There are also systems for sequestering of carbon in the soil
structure, called biochar,
which can occur through conversion of organic material to a form
of charcoal. Apparently the carbon can then be stored in the soil
structure for a very long period (to 5000 years I've seen in one
reference) and it has the added benefit of increasing the
agricultural productivity of the soil - a win win all round.
Update May 2019: - The other approach which sounds like it might be effective is the growing of massive beds of seaweed, which are then allowed to sink to the bottom of the ocean where the carbon collected in the seaweed is effectively stored. I have heard that seaweed can grow half a metre a day and it is potentially very effective at removing carbon from seawater. My only concern is that it is removing the carbon from sea water and not directly from the air. There is massive amounts of carbon in seawater causing acidification of the oceans, so this needs to be addressed along with carbon in the atmosphere - so this process should proceed regardless. I am thinking that for seaweed to remove carbon from the atmosphere it first must be absorbed by the sea - perhaps I am wrong about this and it can absorb directly from the air - where the seaweed breaks the surface of the ocean. If it has to be absorbed by the oceans first my concern would be that the process may not be fast enough at extracting atmospheric carbon. The effect may be localised to the part of the ocean where the seaweed is - the mixing of ocean/sea water would be slower than the mixing of the gases in the atmosphere. There may also be a lag between when the carbon is removed from seawater to when this starts to decrease atmospheric carbon dioxide concentrations. The process needs to be researched. It may not be a panacea but could provide a worthwhile contribution.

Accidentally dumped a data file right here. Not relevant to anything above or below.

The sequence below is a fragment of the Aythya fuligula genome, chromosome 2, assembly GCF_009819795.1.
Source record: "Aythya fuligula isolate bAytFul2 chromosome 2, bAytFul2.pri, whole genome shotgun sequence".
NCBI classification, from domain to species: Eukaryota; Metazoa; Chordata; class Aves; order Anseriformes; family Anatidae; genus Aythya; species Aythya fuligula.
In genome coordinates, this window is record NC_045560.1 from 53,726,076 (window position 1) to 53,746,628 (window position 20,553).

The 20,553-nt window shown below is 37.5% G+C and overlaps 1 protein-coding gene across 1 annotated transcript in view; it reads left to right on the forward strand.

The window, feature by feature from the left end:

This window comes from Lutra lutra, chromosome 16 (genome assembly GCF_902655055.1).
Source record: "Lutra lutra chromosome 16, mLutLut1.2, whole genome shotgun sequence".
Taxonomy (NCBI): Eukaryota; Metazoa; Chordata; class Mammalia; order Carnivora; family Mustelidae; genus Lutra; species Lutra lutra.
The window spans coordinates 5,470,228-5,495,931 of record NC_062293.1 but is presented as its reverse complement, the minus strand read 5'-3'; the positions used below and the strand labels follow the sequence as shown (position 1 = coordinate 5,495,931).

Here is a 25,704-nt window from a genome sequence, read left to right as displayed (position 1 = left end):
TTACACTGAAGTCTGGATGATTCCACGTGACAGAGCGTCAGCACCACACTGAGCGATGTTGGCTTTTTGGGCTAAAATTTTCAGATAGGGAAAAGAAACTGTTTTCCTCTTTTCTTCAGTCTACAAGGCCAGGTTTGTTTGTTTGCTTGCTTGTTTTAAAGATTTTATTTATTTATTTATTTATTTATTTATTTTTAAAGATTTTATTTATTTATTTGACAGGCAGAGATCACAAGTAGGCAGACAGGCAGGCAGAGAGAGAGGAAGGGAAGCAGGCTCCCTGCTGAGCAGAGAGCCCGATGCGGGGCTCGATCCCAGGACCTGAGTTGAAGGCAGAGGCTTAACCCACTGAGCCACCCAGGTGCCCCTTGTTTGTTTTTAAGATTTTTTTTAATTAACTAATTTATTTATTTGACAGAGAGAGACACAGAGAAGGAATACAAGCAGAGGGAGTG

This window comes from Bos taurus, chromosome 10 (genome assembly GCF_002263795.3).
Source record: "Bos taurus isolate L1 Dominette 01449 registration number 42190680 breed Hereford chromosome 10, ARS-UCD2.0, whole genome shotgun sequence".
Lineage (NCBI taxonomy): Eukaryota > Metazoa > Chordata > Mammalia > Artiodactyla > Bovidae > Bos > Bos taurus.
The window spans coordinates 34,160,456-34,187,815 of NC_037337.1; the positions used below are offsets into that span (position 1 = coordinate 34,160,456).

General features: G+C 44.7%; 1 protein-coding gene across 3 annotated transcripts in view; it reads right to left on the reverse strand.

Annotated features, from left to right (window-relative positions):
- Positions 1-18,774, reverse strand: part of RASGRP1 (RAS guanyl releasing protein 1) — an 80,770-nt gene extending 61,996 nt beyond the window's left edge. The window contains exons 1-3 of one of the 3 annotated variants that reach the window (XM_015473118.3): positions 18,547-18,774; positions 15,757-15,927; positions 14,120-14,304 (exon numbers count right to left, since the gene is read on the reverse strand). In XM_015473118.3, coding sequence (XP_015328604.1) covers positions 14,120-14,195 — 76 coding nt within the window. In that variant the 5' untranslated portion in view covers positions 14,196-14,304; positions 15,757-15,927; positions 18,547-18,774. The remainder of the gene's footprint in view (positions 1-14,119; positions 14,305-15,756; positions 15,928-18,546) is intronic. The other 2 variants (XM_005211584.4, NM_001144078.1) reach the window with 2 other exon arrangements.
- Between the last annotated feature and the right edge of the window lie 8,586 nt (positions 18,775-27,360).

As with all schemes to address the issue of green house gas
production energy and green house gas production audits need to
occur to ensure there is a worthwhile benefit - from both tree
absorption, seaweed and terra petra.
Update - December 2019: I first heard about biochar many years ago. I heard about the use of seaweed over six months ago - a Tim Flannery documentary. This is what frustrates and annoys me. There are these apparent good ideas and processes already known about that if implemented could be significant in the processes for the reduction of carbon dioxide. But there is no large scale development, no up scaling of the processes that I hear about. For biochar there was talk that it could be used to process agricultural waste products. So it was not a matter of having to plant a new crop specifically for converting to biochar. Perhaps the process could be used to convert domestic organic household waste to biochar. But no - nothing happens. Carbon dioxide level keep rising, scientists keep telling politicians that this is a significant problem, temperature measurements keep breaking record, animals and insect species keep going extinct or becoming threatened and scientists keep warning of the likely flow on consequences from this, weather events such as droughts and the flow on fire events, cyclones and the heat waves have become so frequent that it must be obvious to anybody who cares to think about it for a couple of seconds that climate change is not just a theoretical construct that may occur in the future but an everyday reality for our world. And yet our country's and other countries' response to it is as if it is not all that serious and that there is still plenty of time. The response is slower than the rate at which the glaciers and other ice sheets are melting. It is beyond my comprehension.